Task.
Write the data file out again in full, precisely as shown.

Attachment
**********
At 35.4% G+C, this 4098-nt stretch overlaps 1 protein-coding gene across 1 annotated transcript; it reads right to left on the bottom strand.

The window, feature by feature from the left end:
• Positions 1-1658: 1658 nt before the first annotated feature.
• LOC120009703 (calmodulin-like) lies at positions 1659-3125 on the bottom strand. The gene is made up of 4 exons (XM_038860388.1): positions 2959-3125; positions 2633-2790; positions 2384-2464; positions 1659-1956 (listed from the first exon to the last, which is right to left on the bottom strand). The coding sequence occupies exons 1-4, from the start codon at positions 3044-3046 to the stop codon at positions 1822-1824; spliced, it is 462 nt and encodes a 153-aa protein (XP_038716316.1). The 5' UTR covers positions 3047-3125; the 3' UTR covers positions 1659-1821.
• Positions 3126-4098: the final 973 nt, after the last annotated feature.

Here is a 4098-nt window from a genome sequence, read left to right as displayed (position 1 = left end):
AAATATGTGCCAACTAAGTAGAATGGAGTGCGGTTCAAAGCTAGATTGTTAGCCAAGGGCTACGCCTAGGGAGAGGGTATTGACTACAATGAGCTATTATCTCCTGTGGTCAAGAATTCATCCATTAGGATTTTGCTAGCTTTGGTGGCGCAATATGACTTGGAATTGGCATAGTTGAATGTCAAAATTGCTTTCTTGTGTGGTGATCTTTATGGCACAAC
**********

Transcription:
At 35.4% G+C, this 4098-nt stretch overlaps 1 protein-coding gene across 1 annotated transcript; it reads right to left on the bottom strand.

The window, feature by feature from the left end:
• Positions 1-1658: 1658 nt before the first annotated feature.
• LOC120009703 (calmodulin-like) lies at positions 1659-3125 on the bottom strand. The gene is made up of 4 exons (XM_038860388.1): positions 2959-3125; positions 2633-2790; positions 2384-2464; positions 1659-1956 (listed from the first exon to the last, which is right to left on the bottom strand). The coding sequence occupies exons 1-4, from the start codon at positions 3044-3046 to the stop codon at positions 1822-1824; spliced, it is 462 nt and encodes a 153-aa protein (XP_038716316.1). The 5' UTR covers positions 3047-3125; the 3' UTR covers positions 1659-1821.
• Positions 3126-4098: the final 973 nt, after the last annotated feature.

Here is a 4098-nt window from a genome sequence, read left to right as displayed (position 1 = left end):
AAATATGTGCCAACTAAGTAGAATGGAGTGCGGTTCAAAGCTAGATTGTTAGCCAAGGGCTACGCCTAGGGAGAGGGTATTGACTACAATGAGCTATTATCTCCTGTGGTCAAGAATTCATCCATTAGGATTTTGCTAGCTTTGGTGGCGCAATATGACTTGGAATTGGCATAGTTGAATGTCAAAATTGCTTTCTTGTGTGGTGATCTTTATGGCACAAC